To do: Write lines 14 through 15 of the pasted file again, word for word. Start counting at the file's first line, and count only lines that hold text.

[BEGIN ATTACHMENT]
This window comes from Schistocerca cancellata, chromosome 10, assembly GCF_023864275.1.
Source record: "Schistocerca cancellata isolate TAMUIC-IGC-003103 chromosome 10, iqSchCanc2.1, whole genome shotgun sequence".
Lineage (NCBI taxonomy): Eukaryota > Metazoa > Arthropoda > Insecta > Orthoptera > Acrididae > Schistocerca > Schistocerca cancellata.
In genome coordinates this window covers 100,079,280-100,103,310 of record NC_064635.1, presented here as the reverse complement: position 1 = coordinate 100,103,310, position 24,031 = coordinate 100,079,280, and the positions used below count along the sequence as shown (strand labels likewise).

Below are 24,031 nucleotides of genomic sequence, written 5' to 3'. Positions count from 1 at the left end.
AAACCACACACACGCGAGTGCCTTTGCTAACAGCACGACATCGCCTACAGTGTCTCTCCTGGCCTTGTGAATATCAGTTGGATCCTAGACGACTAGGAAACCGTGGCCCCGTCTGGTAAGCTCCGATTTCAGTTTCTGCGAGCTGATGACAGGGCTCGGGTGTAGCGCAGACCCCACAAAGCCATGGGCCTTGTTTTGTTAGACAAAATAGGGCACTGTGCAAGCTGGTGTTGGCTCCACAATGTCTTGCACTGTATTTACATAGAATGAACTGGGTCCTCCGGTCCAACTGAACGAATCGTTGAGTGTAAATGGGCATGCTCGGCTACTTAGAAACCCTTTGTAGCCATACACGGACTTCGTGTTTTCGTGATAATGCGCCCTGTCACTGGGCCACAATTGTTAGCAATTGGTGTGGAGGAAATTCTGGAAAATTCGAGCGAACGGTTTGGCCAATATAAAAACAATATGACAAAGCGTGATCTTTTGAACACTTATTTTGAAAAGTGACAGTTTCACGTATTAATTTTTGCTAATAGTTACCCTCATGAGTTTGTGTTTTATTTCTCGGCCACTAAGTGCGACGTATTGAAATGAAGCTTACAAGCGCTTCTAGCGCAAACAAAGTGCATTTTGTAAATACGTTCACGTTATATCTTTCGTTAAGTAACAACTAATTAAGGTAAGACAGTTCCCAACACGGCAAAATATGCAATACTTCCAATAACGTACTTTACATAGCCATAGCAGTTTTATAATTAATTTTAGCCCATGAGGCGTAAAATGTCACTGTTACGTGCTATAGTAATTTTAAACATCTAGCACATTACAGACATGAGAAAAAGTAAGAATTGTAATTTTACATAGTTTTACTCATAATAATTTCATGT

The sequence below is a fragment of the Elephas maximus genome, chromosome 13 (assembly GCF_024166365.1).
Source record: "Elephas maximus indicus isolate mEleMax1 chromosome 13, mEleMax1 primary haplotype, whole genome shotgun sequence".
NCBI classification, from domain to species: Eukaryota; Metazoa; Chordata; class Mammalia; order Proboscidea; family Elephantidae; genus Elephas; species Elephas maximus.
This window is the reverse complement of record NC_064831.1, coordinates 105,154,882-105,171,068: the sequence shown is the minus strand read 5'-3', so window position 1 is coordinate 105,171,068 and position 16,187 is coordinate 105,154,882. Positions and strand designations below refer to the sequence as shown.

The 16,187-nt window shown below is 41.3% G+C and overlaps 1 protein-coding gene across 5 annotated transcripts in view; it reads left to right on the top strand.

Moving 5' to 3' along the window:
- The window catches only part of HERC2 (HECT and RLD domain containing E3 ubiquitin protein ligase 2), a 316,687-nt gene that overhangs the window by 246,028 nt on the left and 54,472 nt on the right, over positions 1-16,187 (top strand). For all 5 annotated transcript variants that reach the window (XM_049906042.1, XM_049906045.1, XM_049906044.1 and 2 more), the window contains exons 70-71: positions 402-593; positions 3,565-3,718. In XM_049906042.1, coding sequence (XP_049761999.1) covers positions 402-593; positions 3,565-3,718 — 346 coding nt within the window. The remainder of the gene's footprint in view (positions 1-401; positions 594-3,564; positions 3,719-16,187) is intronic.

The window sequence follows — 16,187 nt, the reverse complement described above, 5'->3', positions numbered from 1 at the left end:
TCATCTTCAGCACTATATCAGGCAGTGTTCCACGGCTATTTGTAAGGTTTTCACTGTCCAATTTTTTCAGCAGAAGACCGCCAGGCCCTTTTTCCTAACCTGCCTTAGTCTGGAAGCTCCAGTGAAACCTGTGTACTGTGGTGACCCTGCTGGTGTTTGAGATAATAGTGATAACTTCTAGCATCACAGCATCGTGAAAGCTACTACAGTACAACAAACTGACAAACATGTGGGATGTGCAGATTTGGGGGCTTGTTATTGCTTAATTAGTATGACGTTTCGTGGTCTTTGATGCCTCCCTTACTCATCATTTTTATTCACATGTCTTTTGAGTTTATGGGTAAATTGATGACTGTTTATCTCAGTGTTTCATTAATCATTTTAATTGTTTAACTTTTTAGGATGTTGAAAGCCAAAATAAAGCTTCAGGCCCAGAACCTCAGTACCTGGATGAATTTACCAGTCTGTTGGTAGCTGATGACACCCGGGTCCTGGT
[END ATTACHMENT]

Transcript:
The window sequence follows — 16,187 nt, the reverse complement described above, 5'->3', positions numbered from 1 at the left end:
TCATCTTCAGCACTATATCAGGCAGTGTTCCACGGCTATTTGTAAGGTTTTCACTGTCCAATTTTTTCAGCAGAAGACCGCCAGGCCCTTTTTCCTAACCTGCCTTAGTCTGGAAGCTCCAGTGAAACCTGTGTACTGTGGTGACCCTGCTGGTGTTTGAGATAATAGTGATAACTTCTAGCATCACAGCATCGTGAAAGCTACTACAGTACAACAAACTGACAAACATGTGGGATGTGCAGATTTGGGGGCTTGTTATTGCTTAATTAGTATGACGTTTCGTGGTCTTTGATGCCTCCCTTACTCATCATTTTTATTCACATGTCTTTTGAGTTTATGGGTAAATTGATGACTGTTTATCTCAGTGTTTCATTAATCATTTTAATTGTTTAACTTTTTAGGATGTTGAAAGCCAAAATAAAGCTTCAGGCCCAGAACCTCAGTACCTGGATGAATTTACCAGTCTGTTGGTAGCTGATGACACCCGGGTCCTGGT